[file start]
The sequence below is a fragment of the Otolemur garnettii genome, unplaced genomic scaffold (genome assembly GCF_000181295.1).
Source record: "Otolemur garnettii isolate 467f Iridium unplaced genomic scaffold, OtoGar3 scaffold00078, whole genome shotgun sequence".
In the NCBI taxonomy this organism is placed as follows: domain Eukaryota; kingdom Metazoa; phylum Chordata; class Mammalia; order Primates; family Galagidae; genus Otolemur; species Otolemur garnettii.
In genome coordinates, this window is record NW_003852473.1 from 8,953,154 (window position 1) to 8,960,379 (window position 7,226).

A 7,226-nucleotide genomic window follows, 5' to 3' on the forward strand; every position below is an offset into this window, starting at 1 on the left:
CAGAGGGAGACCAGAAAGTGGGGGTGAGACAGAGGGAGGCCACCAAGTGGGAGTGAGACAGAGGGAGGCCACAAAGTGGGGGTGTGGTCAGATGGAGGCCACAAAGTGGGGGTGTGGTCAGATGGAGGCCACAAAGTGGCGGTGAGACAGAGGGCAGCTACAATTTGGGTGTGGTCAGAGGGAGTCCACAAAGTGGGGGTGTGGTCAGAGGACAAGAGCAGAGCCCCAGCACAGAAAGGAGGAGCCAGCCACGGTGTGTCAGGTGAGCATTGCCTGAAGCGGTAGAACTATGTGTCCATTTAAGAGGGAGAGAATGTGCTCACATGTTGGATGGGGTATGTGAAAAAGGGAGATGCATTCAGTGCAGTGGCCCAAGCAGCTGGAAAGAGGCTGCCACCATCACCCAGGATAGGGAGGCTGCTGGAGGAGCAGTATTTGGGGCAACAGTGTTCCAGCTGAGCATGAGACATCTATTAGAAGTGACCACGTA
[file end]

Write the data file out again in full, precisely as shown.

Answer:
The sequence below is a fragment of the Otolemur garnettii genome, unplaced genomic scaffold (genome assembly GCF_000181295.1).
Source record: "Otolemur garnettii isolate 467f Iridium unplaced genomic scaffold, OtoGar3 scaffold00078, whole genome shotgun sequence".
In the NCBI taxonomy this organism is placed as follows: domain Eukaryota; kingdom Metazoa; phylum Chordata; class Mammalia; order Primates; family Galagidae; genus Otolemur; species Otolemur garnettii.
In genome coordinates, this window is record NW_003852473.1 from 8,953,154 (window position 1) to 8,960,379 (window position 7,226).

A 7,226-nucleotide genomic window follows, 5' to 3' on the forward strand; every position below is an offset into this window, starting at 1 on the left:
CAGAGGGAGACCAGAAAGTGGGGGTGAGACAGAGGGAGGCCACCAAGTGGGAGTGAGACAGAGGGAGGCCACAAAGTGGGGGTGTGGTCAGATGGAGGCCACAAAGTGGGGGTGTGGTCAGATGGAGGCCACAAAGTGGCGGTGAGACAGAGGGCAGCTACAATTTGGGTGTGGTCAGAGGGAGTCCACAAAGTGGGGGTGTGGTCAGAGGACAAGAGCAGAGCCCCAGCACAGAAAGGAGGAGCCAGCCACGGTGTGTCAGGTGAGCATTGCCTGAAGCGGTAGAACTATGTGTCCATTTAAGAGGGAGAGAATGTGCTCACATGTTGGATGGGGTATGTGAAAAAGGGAGATGCATTCAGTGCAGTGGCCCAAGCAGCTGGAAAGAGGCTGCCACCATCACCCAGGATAGGGAGGCTGCTGGAGGAGCAGTATTTGGGGCAACAGTGTTCCAGCTGAGCATGAGACATCTATTAGAAGTGACCACGTA